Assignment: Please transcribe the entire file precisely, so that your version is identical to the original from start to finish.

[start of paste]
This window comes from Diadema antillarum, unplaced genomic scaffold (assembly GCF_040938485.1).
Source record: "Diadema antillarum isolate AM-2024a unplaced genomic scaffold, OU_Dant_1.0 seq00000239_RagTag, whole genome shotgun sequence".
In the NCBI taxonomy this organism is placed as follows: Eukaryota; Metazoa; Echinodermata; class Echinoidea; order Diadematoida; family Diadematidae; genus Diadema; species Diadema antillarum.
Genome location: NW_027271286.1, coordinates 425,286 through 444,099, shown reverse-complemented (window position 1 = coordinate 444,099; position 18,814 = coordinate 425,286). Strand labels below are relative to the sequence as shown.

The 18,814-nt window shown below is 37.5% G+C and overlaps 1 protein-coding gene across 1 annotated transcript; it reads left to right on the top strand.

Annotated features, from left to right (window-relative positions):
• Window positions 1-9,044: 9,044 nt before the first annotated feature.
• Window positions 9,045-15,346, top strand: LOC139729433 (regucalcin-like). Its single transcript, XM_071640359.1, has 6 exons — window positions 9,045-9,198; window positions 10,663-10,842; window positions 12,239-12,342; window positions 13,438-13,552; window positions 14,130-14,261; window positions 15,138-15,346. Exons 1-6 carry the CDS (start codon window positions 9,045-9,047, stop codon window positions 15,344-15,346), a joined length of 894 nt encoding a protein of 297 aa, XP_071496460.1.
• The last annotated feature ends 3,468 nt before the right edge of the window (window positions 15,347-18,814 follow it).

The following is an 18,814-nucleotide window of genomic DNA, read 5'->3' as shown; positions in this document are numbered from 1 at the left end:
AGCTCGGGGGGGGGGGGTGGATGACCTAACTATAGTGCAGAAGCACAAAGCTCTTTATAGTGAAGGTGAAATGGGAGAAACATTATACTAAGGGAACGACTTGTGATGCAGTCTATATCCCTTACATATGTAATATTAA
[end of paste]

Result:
This window comes from Diadema antillarum, unplaced genomic scaffold (assembly GCF_040938485.1).
Source record: "Diadema antillarum isolate AM-2024a unplaced genomic scaffold, OU_Dant_1.0 seq00000239_RagTag, whole genome shotgun sequence".
In the NCBI taxonomy this organism is placed as follows: Eukaryota; Metazoa; Echinodermata; class Echinoidea; order Diadematoida; family Diadematidae; genus Diadema; species Diadema antillarum.
Genome location: NW_027271286.1, coordinates 425,286 through 444,099, shown reverse-complemented (window position 1 = coordinate 444,099; position 18,814 = coordinate 425,286). Strand labels below are relative to the sequence as shown.

The 18,814-nt window shown below is 37.5% G+C and overlaps 1 protein-coding gene across 1 annotated transcript; it reads left to right on the top strand.

Annotated features, from left to right (window-relative positions):
• Window positions 1-9,044: 9,044 nt before the first annotated feature.
• Window positions 9,045-15,346, top strand: LOC139729433 (regucalcin-like). Its single transcript, XM_071640359.1, has 6 exons — window positions 9,045-9,198; window positions 10,663-10,842; window positions 12,239-12,342; window positions 13,438-13,552; window positions 14,130-14,261; window positions 15,138-15,346. Exons 1-6 carry the CDS (start codon window positions 9,045-9,047, stop codon window positions 15,344-15,346), a joined length of 894 nt encoding a protein of 297 aa, XP_071496460.1.
• The last annotated feature ends 3,468 nt before the right edge of the window (window positions 15,347-18,814 follow it).

The following is an 18,814-nucleotide window of genomic DNA, read 5'->3' as shown; positions in this document are numbered from 1 at the left end:
AGCTCGGGGGGGGGGGGTGGATGACCTAACTATAGTGCAGAAGCACAAAGCTCTTTATAGTGAAGGTGAAATGGGAGAAACATTATACTAAGGGAACGACTTGTGATGCAGTCTATATCCCTTACATATGTAATATTAA